Jonan’s management style is also one of consensus rather than top-down direction. An executive committee, which consists of 13 operational heads in Java and Sumatra and six heads of business units, conduct regular monthly meetings to discuss issues and evaluate progress made. Jonan wants everyone to see that the company is not run by one man. In such a huge organization, his style also helps get a better buy-in from the bureaucracy. When Forbes Indonesia interviewed him in the KAI headquarters in Bandung, he asked other directors to join in. “I don’t want this organization dependent on a handful of great men. It must be built on a system,” he says.
He’s going to need all the system he can get to improve quality levels at KAI. Jonan has set four pillars for the company—also written on his business card—as safety, punctuality, service and comfort. “Its easier said than done,” Jonan says. To get customer service right, he sends staffers for hospitality training at the Société Nationale des Chemins de Fer Français (French National Railway Corporation) and technical training in Japan and India. He also benchmarks against other train operators, such as Malaysia’s Keretapi Tanah Melayu.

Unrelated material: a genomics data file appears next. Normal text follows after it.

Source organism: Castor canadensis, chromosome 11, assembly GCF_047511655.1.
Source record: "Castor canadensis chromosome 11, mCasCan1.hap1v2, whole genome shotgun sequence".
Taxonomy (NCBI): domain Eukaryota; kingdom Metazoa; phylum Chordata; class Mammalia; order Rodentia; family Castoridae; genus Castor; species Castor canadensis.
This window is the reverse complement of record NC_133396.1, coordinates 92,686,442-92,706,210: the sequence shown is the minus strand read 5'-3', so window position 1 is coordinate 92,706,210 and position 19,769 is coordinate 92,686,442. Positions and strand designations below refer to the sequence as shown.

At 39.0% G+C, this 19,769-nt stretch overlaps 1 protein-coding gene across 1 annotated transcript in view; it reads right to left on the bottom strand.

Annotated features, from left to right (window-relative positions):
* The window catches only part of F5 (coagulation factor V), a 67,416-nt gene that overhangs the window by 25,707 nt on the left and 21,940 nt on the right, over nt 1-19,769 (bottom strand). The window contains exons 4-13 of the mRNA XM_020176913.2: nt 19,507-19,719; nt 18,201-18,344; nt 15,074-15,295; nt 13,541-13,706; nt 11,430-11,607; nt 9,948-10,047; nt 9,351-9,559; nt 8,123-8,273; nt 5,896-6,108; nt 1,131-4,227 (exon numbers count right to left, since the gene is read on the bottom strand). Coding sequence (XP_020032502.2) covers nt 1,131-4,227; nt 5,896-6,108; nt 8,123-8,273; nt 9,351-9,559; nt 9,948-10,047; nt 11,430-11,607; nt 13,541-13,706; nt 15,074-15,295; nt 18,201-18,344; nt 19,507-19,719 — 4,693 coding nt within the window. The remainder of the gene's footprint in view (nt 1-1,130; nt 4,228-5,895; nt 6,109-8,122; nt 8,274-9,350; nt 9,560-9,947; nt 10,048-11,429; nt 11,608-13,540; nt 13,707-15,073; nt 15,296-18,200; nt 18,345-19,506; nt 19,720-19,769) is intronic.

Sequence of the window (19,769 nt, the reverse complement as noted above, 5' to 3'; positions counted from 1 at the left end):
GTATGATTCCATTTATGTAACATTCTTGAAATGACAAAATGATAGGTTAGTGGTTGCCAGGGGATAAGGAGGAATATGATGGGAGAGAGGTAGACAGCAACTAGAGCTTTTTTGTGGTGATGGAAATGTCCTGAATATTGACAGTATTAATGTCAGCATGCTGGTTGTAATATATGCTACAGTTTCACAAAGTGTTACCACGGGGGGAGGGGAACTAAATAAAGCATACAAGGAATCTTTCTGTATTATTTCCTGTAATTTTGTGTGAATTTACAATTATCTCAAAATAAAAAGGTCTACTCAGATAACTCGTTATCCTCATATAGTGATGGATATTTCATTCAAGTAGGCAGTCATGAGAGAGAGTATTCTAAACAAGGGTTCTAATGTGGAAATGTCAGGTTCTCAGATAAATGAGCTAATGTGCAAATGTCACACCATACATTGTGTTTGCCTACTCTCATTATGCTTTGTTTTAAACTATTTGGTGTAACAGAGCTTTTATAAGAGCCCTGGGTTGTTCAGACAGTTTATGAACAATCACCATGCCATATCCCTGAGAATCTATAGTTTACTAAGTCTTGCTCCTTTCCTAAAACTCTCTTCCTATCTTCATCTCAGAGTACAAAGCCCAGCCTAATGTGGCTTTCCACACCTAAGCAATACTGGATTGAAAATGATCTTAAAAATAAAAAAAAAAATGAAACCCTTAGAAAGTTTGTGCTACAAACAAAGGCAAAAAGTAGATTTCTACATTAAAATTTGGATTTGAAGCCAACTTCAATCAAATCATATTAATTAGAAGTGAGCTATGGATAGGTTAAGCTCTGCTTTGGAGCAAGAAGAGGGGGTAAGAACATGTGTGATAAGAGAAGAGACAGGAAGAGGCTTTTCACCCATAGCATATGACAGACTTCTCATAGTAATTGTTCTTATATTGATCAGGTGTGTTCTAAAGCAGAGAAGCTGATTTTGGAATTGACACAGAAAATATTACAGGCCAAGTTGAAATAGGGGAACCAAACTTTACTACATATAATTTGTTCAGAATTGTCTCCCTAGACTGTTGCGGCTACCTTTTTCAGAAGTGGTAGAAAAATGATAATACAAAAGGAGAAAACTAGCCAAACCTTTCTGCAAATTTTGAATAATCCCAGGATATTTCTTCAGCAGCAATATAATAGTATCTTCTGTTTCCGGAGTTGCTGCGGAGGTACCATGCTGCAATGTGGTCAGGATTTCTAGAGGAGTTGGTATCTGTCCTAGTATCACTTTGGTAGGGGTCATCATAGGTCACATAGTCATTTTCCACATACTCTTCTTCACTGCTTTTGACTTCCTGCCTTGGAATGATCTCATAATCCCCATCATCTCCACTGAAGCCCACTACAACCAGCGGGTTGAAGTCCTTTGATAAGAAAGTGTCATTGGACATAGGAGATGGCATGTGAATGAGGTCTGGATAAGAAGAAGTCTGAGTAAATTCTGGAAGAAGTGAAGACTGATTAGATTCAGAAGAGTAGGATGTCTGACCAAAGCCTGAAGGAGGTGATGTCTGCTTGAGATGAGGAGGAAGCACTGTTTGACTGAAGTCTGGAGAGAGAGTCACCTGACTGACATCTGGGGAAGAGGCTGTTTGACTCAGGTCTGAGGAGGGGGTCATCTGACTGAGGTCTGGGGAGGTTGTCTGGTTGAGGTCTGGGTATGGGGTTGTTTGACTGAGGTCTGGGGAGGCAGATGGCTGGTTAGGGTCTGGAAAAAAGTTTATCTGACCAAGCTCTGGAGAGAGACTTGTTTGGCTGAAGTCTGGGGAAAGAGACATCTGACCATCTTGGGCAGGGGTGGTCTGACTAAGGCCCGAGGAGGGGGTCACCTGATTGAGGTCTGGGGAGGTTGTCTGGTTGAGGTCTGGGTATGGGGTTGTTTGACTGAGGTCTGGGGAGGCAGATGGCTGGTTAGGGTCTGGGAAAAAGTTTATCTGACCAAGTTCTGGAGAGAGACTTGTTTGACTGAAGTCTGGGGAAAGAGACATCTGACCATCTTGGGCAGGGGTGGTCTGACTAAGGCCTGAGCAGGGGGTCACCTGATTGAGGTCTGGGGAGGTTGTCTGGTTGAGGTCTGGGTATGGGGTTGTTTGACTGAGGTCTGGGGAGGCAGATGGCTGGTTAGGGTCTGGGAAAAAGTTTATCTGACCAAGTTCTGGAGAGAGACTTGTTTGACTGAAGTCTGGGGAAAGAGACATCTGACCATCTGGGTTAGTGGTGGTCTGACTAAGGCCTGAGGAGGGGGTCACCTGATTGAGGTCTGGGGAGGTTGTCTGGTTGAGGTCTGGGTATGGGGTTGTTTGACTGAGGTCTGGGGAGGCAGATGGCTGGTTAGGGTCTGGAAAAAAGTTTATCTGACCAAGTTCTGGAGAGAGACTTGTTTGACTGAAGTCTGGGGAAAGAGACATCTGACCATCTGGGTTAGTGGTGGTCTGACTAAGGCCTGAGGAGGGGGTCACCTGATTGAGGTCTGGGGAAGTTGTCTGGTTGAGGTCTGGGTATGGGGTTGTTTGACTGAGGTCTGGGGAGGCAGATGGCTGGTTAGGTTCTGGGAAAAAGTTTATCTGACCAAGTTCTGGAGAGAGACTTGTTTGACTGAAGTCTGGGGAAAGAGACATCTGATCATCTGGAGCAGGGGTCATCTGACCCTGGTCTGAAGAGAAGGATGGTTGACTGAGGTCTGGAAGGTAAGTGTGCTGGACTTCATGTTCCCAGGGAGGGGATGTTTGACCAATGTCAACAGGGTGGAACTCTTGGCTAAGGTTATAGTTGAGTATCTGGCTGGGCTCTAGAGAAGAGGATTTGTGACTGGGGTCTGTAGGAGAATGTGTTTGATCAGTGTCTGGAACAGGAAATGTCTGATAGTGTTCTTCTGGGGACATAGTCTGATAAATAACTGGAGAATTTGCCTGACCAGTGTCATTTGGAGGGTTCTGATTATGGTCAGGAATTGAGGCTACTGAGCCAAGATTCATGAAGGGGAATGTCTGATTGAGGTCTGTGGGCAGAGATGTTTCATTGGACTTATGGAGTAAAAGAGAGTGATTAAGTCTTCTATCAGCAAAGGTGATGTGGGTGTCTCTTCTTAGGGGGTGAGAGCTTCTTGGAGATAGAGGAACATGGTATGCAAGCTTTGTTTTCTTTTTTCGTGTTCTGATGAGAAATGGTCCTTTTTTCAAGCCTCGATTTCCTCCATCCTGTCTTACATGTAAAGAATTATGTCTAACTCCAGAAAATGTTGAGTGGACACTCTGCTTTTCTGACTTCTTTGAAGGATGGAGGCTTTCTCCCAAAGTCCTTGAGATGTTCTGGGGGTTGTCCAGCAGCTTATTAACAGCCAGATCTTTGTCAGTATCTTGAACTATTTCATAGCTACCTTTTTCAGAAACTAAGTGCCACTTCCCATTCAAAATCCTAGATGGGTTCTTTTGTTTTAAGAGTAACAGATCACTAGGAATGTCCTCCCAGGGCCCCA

Jonan is also raising compensation levels. Basic salaries are now roughly 15% bigger than other civil servants, according to Sugeng Priyono, KAI’s head of public relations. “Compared to other president directors we had, I think Jonan is more passionate when it comes to the employees salaries,” says Sugeng. Jonan believes safety is closely tied to having well-paid, satisfied employees. They will be better motivated, and work harder, if they see a link between their effort and compensation.